# emerge --ask crossdev
# crossdev -S -v -t armv6j-hardfloat-linux-gnueabi
# cd u-boot
# make ARCH=arm CROSS_COMPILE=armv6j-hardfloat-linux-gnueabi- rpi_b_config
# make ARCH=arm CROSS_COMPILE=armv6j-hardfloat-linux-gnueabi-

But I as result I have elf file while I need an image file. For this special tool:

# emerge sys-boot/raspberrypi-mkimage

Next attempts to boot didn’t work again. Ah, I need to process u-boot.bin but not just u-boot file:

# u-boot.bin /mnt/SD/u-boot.bin

Finally! It boot! But wait:

## Executing script at 00000000
Unknown command 'usb' - try 'help'

Why? After searches I found that even up to current moment they haven’t integrated Usb codes for raspberry into U-Boot :(
I have to go back. The very recent but with Usb is the repository Also looks from 2012 but I have hope.

Again, compile cycle and I got U-Boot with Usb finally and with new firmware!

In:    serial
Out:   lcd
Err:   lcd
mbox: Timeout waiting for response
bcm2835: Could not set USB power state
Net:   Net Initialization Skipped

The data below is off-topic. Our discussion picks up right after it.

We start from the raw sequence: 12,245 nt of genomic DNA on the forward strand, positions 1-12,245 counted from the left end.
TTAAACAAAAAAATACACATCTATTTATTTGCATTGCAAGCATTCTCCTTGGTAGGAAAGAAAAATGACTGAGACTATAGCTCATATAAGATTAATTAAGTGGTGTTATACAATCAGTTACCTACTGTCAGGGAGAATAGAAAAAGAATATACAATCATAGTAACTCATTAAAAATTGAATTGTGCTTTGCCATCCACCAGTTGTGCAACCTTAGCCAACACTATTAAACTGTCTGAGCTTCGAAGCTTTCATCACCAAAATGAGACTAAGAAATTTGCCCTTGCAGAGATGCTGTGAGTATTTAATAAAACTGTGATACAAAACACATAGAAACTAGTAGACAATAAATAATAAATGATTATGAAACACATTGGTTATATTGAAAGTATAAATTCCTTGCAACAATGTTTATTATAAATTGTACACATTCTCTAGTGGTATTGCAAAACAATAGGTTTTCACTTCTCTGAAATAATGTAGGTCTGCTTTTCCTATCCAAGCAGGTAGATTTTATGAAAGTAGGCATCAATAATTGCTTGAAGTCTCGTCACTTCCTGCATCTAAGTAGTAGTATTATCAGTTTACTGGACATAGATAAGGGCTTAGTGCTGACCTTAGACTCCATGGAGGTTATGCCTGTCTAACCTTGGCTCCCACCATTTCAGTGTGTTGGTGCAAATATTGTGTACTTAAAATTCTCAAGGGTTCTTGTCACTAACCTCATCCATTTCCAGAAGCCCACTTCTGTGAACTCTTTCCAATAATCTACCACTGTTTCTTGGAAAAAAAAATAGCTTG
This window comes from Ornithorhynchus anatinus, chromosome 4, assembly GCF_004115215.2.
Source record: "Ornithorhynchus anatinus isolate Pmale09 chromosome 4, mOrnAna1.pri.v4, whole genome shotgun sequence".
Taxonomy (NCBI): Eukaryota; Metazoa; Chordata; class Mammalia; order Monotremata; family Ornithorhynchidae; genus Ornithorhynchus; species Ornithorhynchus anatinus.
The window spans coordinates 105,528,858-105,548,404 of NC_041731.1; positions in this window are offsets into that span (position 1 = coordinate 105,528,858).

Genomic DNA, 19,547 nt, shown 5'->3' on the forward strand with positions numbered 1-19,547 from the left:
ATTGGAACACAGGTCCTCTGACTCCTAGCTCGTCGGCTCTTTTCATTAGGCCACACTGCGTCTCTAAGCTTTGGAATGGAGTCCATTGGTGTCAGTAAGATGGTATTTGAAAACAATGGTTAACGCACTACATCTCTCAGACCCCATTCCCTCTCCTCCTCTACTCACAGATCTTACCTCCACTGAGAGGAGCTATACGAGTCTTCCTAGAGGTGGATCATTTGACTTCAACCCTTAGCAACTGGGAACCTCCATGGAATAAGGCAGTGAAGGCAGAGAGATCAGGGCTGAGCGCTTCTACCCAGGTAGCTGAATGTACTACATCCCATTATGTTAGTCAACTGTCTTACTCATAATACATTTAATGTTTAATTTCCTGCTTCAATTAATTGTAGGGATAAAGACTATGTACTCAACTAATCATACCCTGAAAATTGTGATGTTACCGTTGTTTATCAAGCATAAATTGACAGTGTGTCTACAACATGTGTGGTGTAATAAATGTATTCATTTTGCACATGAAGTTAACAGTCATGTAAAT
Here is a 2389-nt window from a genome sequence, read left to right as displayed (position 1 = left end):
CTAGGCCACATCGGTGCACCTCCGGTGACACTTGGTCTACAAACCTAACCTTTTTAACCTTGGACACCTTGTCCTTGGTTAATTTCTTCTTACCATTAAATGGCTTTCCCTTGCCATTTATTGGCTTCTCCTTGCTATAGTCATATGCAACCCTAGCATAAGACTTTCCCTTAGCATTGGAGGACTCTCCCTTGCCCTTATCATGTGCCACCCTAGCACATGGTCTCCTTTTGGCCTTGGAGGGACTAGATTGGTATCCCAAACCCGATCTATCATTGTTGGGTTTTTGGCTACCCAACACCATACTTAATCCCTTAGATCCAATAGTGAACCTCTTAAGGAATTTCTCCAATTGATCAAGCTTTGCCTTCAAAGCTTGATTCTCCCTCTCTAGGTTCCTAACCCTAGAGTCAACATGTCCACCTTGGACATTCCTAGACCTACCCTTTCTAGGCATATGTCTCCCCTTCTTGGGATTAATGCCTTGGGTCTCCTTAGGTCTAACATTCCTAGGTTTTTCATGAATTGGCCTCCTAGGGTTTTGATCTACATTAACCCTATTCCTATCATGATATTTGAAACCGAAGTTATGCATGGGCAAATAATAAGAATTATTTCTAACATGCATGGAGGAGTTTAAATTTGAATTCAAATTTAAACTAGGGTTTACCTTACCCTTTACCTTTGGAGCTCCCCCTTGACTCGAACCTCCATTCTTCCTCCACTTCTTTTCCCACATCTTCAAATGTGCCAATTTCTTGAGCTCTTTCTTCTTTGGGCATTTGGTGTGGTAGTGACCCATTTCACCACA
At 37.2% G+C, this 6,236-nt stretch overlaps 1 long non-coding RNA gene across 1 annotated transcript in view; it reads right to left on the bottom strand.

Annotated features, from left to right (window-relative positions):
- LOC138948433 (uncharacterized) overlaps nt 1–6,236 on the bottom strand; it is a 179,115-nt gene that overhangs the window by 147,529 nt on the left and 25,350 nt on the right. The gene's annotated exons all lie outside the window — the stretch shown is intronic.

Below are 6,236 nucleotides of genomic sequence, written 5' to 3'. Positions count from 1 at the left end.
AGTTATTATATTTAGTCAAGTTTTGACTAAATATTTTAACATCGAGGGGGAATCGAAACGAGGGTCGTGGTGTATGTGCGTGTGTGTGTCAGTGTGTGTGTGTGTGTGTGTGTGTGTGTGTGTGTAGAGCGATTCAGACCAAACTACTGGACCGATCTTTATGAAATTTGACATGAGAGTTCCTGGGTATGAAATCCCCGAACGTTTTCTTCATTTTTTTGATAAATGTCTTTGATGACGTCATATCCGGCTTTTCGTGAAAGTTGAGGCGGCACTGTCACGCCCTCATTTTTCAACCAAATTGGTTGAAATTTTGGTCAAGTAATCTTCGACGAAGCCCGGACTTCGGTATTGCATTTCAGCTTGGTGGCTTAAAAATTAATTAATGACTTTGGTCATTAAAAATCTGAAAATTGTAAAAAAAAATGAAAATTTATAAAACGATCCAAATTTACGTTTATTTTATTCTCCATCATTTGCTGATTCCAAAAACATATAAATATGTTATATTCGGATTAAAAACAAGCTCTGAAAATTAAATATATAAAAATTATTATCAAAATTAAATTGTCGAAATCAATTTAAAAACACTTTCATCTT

No ethernet found.
Hit any key to stop autoboot:  0 
reading uEnv.txt
** Unable to read file uEnv.txt **
reading boot.scr
247 bytes read in 8516 ms (0 Bytes/s)
Running bootscript from mmc0 ...
## Executing script at 00200000
(Re)start USB...
USB0:   Core Release: 2.80a
scanning bus 0 for devices... Error condition at line 653:  XACTERR
Error condition at line 653:  XACTERR
Error condition at line 653:  XACTERR
USB device descriptor short read (expected 18, got 0)
4 USB Device(s) found
       scanning usb for storage devices... 0 Storage Device(s) found
       scanning usb for ethernet devices... 1 Ethernet Device(s) found
Waiting for Ethernet connection... done.
BOOTP broadcast 1
*** Unhandled DHCP Option in OFFER/ACK: 95
*** Unhandled DHCP Option in OFFER/ACK: 95
DHCP client bound to address
Waiting for Ethernet connection... done.
Using sms0 device
TFTP from server; our IP address is
Filename 'irpi'.
Load address: 0x7fe0

And an attempt to get stored MAC Address with MailBox from VideoCore and success!